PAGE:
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The Witness Review

The Witness Review

The Witness Review

The most difficult part about The Witness is making it sound like fun. But the game is a lot of fun, and very addicting.


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Developed by

Published by


Genre: Puzzle, Exploration
Release date: January 26, 2016

Jonathan Blow grew up.

Back when Jonathan was 17 or so he loved playing computer games. He liked platformers and RPGs and really got into FPS games. Life was just a head shot. But then something happened.

One day the old action-oriented games just didn’t seem to cut it any more. Oh, they were still fun, whatever that means, but they somehow left him flat. He wanted something more. Something deeper. Something that would make him think.

Jonathan looked around, but there really wasn’t much available for the contemplative crowd. So he decided to write his own game – the game he wanted to play. And then Jonathan grew up again.

It soon became apparent that publishers were not interested in cutting-edge experimental games that made the players think. So Jonathan took the only course left open – he went independent. Now, this was at a time when independent developers were not known for making great hits. Not having a publisher was considered the kiss of death for a game. But Jonathan put his doubts behind him and after several years gave birth to Braid.

At first glance, Braid looks like a Super Mario Brothers rip off. It’s a platformer where you jump on the bad guys to knock them off the screen and at the end of each level there’s a dinosaur to tell you that the Princess is not at that castle. But it goes much deeper. Each level allows you to play with time in a different way. There are no instructions – you have to figure out what the trick is for that level and how to use it to your advantage. And the ending leaves you thinking about Mario in a whole new light.

Braid is a game that treats players as adults. It makes you think and leaves you thinking. How did it do? Braid became a bestseller on Playstation. Third-party estimates claimed that Jonathan made over five million dollars from it. Independent developers suddenly became legitimate. And Jonathan Blow became a name in the industry.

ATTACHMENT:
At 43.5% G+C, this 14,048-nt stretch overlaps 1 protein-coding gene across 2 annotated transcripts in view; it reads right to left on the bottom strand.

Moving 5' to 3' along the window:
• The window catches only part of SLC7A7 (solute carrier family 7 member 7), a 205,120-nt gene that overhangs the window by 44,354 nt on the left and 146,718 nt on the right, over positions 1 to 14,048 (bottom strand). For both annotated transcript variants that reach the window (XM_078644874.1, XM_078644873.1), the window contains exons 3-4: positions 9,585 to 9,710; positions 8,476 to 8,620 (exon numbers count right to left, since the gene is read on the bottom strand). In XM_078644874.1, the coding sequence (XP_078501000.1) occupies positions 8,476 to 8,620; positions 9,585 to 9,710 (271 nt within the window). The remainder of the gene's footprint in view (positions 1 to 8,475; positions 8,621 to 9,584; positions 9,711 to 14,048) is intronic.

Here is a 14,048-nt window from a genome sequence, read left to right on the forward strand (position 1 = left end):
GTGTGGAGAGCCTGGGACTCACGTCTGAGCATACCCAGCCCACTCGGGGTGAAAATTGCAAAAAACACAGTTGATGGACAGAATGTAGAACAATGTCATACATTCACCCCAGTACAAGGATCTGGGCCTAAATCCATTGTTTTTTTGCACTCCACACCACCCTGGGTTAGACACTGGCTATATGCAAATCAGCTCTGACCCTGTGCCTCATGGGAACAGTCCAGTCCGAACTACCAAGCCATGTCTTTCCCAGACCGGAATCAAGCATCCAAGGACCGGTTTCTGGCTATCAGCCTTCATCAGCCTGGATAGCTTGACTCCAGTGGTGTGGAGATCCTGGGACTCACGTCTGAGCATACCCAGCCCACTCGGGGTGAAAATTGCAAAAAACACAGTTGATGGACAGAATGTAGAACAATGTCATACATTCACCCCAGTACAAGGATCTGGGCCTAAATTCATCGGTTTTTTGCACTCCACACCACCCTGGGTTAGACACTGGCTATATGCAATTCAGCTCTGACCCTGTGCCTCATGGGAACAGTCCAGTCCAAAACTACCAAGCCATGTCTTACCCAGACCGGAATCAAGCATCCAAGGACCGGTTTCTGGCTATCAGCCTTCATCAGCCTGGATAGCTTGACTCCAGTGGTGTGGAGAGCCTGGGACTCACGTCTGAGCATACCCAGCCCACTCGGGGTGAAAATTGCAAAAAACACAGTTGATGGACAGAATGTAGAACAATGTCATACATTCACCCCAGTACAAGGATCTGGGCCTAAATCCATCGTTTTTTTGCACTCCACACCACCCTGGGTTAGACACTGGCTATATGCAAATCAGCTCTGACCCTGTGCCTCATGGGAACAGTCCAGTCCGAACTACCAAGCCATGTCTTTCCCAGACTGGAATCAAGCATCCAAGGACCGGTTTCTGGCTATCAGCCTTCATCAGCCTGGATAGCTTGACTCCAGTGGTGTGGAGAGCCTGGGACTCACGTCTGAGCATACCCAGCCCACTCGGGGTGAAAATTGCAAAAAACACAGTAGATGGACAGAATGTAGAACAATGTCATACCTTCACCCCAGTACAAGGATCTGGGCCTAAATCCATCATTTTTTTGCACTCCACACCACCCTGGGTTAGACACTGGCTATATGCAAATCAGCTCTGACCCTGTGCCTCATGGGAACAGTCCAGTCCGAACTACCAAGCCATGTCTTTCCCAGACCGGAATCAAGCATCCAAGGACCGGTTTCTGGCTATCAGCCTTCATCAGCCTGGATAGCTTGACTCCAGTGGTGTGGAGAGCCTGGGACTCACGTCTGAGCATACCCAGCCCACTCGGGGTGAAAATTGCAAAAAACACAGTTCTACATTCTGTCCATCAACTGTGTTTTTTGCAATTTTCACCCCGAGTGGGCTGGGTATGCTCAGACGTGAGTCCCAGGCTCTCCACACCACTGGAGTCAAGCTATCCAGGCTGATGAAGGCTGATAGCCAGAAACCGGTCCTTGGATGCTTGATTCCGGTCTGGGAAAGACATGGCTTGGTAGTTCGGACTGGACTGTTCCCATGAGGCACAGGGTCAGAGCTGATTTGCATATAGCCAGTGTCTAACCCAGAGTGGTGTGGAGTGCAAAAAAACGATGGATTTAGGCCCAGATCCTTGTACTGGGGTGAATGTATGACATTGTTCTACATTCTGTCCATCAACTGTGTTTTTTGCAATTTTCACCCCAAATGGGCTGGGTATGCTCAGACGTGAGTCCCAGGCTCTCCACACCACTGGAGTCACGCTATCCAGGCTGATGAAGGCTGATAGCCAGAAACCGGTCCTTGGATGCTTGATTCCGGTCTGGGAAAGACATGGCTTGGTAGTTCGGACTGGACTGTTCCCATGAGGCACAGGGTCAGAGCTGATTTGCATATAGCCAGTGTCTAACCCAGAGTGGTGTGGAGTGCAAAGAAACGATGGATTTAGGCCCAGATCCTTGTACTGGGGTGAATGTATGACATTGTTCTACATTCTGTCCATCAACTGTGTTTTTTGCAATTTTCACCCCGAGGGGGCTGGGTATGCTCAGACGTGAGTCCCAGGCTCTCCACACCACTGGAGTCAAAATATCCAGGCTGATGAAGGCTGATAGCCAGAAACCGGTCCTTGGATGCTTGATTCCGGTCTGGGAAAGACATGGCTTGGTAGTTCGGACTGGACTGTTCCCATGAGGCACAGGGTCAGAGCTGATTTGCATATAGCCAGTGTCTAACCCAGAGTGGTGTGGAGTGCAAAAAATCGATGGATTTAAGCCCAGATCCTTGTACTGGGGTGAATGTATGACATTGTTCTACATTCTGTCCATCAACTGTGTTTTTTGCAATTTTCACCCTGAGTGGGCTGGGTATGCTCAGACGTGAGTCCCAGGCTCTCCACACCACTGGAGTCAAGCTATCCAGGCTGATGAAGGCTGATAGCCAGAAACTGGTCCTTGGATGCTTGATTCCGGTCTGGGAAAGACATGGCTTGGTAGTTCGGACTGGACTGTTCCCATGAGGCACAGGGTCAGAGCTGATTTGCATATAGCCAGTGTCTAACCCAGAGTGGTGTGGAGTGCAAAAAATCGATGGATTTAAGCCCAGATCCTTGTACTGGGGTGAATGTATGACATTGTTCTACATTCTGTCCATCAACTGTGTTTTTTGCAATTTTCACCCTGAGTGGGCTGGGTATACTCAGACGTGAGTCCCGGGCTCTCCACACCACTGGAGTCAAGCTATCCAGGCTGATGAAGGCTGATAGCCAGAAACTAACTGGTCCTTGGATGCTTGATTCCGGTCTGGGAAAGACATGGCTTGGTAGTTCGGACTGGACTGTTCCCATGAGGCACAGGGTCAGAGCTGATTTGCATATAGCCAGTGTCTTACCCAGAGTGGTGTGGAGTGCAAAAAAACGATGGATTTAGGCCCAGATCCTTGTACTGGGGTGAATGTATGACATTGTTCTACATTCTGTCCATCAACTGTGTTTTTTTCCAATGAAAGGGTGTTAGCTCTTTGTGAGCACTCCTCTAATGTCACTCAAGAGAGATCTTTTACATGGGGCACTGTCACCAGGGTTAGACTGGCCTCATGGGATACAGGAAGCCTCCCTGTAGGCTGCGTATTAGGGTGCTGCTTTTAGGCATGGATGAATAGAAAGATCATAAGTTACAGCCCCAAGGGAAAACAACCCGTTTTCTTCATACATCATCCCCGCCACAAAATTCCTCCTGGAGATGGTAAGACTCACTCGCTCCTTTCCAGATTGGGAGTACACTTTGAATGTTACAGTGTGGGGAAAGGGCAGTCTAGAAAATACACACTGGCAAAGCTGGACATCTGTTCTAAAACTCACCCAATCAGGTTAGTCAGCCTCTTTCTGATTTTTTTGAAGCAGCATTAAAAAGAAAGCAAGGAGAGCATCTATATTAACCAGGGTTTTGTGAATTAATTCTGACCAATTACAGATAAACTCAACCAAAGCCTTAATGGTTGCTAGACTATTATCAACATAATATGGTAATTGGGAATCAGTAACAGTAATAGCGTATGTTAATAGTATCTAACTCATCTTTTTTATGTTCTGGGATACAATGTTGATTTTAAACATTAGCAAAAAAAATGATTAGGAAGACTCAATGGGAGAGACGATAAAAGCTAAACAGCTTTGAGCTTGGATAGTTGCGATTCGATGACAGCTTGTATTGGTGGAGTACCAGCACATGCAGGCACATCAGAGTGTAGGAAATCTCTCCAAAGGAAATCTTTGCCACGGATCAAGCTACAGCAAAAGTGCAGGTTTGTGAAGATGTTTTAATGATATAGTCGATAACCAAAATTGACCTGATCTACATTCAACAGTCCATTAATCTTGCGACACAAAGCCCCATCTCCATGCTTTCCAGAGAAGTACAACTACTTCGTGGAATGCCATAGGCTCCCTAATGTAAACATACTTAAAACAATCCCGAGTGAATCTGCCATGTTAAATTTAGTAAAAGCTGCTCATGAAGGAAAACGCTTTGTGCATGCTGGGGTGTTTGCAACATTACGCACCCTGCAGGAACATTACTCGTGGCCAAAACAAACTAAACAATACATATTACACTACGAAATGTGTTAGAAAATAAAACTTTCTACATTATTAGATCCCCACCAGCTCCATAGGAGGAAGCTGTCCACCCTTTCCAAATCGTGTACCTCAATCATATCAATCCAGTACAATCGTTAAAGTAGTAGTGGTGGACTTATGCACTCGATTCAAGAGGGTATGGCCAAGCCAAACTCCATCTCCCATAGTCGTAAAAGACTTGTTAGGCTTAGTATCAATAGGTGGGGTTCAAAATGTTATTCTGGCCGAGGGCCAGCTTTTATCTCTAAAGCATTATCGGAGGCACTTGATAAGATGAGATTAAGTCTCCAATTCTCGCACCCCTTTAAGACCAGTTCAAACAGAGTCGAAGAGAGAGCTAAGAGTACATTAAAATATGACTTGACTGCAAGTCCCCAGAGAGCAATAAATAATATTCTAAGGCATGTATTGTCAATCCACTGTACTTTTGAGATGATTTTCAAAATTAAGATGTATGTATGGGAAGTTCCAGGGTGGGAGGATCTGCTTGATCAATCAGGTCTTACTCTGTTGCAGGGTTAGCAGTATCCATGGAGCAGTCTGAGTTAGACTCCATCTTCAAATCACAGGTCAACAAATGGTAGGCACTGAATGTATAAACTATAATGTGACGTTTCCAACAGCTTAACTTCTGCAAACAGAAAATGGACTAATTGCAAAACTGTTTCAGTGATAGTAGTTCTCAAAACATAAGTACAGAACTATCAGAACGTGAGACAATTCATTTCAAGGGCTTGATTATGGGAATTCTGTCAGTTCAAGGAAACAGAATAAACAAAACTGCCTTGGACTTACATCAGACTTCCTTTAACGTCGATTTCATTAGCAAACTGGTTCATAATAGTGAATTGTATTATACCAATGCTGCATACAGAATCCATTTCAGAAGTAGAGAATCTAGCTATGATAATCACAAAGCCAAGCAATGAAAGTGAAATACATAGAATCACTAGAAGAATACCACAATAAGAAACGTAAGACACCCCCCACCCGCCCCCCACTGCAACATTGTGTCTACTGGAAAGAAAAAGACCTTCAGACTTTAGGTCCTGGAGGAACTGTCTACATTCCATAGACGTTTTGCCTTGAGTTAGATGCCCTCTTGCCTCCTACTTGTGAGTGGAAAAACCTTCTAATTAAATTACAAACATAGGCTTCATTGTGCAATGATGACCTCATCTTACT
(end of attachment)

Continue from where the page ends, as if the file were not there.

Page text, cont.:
Jonathan was now in demand for interviews.  He always had well thought-out opinions and was not afraid to share them. (I loved it when he called out certain games as EVIL because of how they manipulated the players.) Jonathan also became seen as the mentor of the Indie movement. His conference appearances were always well attended. But there was one topic he would not talk about much – his next project.

Jonathan would say that his next project is called The Witness and that he couldn’t say much about it because it’s a game about discovery, and anything he tells us is something we can no longer discover for ourselves, which makes it doubly hard for me to write a review that will not ruin the game for the reader. Fortunately, this isn’t my first time.Smile

What Jonathan did let us know is that we find ourselves on an abandoned island filled with ancient ruins, high tech and lots of puzzles. Sound familiar? The unspoken assumption on everyone’s part was that Jonathan was doing to Myst what he had done to Super Mario Brothers.

It took seven years and The Witness is now out. And Jonathan fooled us again. The Witness is nothing like Myst. You might argue that it’s more of a take off on Rhem, but in the final analysis The Witness is unique and stands on its own.

So, What is The Witness?

Well, it’s not about the environment. The island is one huge three dimensional maze. You’re free to wander anywhere, but you’ll have to find the paths around the cliffs, buildings, forests and streams. The graphics are primitive by today’s standards. They remind me of a model train layout where the maker only had four colors of clay to work with. But you’ll have to pay close attention to the environment if you want to solve the puzzles.

It’s not about the sound effects. There is no background music. There are no animals. There are no insects. You’re all alone. But again, you will have to pay close attention.

It’s not about the story. There is none. The island is loaded with buildings, ruins and artifacts, but they tell you nothing. There are anomalies everywhere which prevent you from making sense of the whole thing. You could even make a game out of counting how many laws of physics and biology are broken.